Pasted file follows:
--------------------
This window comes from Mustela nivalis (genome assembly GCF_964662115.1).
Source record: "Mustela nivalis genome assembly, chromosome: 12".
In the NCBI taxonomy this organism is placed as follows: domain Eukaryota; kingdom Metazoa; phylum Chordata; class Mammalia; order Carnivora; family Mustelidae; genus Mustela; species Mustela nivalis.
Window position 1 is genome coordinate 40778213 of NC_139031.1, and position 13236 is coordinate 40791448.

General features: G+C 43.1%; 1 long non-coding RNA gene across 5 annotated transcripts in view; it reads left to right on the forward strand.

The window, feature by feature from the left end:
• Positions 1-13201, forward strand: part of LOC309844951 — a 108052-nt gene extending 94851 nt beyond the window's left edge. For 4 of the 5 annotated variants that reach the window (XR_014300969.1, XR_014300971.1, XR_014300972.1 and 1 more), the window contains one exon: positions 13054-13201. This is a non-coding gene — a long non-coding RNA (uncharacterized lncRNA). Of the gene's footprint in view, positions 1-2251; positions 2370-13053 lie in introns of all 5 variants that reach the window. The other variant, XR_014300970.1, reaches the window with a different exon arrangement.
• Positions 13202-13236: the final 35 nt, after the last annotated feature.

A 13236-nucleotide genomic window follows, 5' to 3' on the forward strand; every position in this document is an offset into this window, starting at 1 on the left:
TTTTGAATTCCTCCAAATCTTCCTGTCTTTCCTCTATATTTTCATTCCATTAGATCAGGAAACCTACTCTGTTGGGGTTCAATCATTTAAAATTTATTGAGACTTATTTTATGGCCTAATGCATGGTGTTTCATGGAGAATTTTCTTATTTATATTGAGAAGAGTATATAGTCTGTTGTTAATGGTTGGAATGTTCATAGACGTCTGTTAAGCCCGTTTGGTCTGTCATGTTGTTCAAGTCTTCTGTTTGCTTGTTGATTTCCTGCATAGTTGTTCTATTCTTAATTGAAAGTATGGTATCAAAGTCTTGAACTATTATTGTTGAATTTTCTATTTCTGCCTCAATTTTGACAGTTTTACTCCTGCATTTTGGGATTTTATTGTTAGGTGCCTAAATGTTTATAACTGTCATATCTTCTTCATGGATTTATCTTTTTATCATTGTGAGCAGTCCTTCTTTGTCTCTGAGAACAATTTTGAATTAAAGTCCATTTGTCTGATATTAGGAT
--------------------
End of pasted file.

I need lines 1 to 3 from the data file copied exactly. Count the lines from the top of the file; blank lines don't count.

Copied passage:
This window comes from Mustela nivalis (genome assembly GCF_964662115.1).
Source record: "Mustela nivalis genome assembly, chromosome: 12".
In the NCBI taxonomy this organism is placed as follows: domain Eukaryota; kingdom Metazoa; phylum Chordata; class Mammalia; order Carnivora; family Mustelidae; genus Mustela; species Mustela nivalis.